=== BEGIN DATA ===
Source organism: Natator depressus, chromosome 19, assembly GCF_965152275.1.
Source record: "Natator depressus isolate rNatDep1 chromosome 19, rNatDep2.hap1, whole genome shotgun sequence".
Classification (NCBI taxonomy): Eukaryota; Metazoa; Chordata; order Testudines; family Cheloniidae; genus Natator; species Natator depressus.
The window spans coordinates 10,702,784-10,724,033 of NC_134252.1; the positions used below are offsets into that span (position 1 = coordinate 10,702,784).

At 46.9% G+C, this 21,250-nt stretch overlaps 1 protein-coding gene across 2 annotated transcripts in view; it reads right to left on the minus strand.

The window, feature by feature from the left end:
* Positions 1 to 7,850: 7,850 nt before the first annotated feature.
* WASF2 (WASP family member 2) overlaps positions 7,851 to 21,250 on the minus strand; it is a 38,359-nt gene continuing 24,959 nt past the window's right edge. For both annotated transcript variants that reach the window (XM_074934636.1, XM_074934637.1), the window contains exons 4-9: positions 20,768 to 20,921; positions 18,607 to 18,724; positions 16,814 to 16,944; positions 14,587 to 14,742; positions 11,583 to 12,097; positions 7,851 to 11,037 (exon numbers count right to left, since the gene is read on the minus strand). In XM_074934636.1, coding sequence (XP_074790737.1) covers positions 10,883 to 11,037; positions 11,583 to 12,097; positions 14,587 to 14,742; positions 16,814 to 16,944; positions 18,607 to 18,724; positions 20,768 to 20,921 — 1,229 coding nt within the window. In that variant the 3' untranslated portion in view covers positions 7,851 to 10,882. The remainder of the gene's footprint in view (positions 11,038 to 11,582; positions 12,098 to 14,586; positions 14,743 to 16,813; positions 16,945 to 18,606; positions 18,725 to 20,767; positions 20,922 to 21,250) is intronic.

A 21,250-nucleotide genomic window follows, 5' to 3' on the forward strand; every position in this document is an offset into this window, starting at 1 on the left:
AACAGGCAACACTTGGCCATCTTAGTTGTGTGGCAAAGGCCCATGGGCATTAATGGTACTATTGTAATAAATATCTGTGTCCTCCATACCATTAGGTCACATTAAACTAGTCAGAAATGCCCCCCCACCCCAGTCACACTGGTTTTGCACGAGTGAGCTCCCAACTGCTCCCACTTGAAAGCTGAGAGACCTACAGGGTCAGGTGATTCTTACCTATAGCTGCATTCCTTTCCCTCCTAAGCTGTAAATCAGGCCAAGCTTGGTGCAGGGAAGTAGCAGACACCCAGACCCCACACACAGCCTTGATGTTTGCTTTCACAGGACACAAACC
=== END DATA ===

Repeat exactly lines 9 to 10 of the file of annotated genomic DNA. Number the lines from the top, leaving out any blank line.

A 21,250-nucleotide genomic window follows, 5' to 3' on the forward strand; every position in this document is an offset into this window, starting at 1 on the left:
AACAGGCAACACTTGGCCATCTTAGTTGTGTGGCAAAGGCCCATGGGCATTAATGGTACTATTGTAATAAATATCTGTGTCCTCCATACCATTAGGTCACATTAAACTAGTCAGAAATGCCCCCCCACCCCAGTCACACTGGTTTTGCACGAGTGAGCTCCCAACTGCTCCCACTTGAAAGCTGAGAGACCTACAGGGTCAGGTGATTCTTACCTATAGCTGCATTCCTTTCCCTCCTAAGCTGTAAATCAGGCCAAGCTTGGTGCAGGGAAGTAGCAGACACCCAGACCCCACACACAGCCTTGATGTTTGCTTTCACAGGACACAAACC